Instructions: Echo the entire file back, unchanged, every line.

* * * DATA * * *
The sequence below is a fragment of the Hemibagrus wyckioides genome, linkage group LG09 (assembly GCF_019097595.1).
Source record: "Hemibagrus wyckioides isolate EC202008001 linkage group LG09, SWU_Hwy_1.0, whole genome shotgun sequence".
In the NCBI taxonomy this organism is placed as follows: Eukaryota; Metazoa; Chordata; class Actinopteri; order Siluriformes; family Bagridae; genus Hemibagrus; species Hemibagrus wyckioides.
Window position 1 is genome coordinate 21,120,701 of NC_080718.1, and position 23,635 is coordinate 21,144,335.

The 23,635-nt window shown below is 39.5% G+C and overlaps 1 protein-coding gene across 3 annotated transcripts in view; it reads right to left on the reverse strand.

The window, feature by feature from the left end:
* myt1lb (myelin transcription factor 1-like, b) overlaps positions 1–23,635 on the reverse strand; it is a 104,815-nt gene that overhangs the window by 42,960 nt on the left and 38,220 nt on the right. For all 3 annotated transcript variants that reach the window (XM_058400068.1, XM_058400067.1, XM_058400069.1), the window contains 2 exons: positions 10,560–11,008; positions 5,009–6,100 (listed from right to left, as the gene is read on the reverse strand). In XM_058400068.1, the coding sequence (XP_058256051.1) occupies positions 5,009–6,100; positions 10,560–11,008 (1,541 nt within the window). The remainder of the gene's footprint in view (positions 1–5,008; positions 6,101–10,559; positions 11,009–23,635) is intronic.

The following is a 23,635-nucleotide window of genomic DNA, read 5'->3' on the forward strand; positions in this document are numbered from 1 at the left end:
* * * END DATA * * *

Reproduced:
The sequence below is a fragment of the Hemibagrus wyckioides genome, linkage group LG09 (assembly GCF_019097595.1).
Source record: "Hemibagrus wyckioides isolate EC202008001 linkage group LG09, SWU_Hwy_1.0, whole genome shotgun sequence".
In the NCBI taxonomy this organism is placed as follows: Eukaryota; Metazoa; Chordata; class Actinopteri; order Siluriformes; family Bagridae; genus Hemibagrus; species Hemibagrus wyckioides.
Window position 1 is genome coordinate 21,120,701 of NC_080718.1, and position 23,635 is coordinate 21,144,335.

The 23,635-nt window shown below is 39.5% G+C and overlaps 1 protein-coding gene across 3 annotated transcripts in view; it reads right to left on the reverse strand.

The window, feature by feature from the left end:
* myt1lb (myelin transcription factor 1-like, b) overlaps positions 1–23,635 on the reverse strand; it is a 104,815-nt gene that overhangs the window by 42,960 nt on the left and 38,220 nt on the right. For all 3 annotated transcript variants that reach the window (XM_058400068.1, XM_058400067.1, XM_058400069.1), the window contains 2 exons: positions 10,560–11,008; positions 5,009–6,100 (listed from right to left, as the gene is read on the reverse strand). In XM_058400068.1, the coding sequence (XP_058256051.1) occupies positions 5,009–6,100; positions 10,560–11,008 (1,541 nt within the window). The remainder of the gene's footprint in view (positions 1–5,008; positions 6,101–10,559; positions 11,009–23,635) is intronic.

The following is a 23,635-nucleotide window of genomic DNA, read 5'->3' on the forward strand; positions in this document are numbered from 1 at the left end: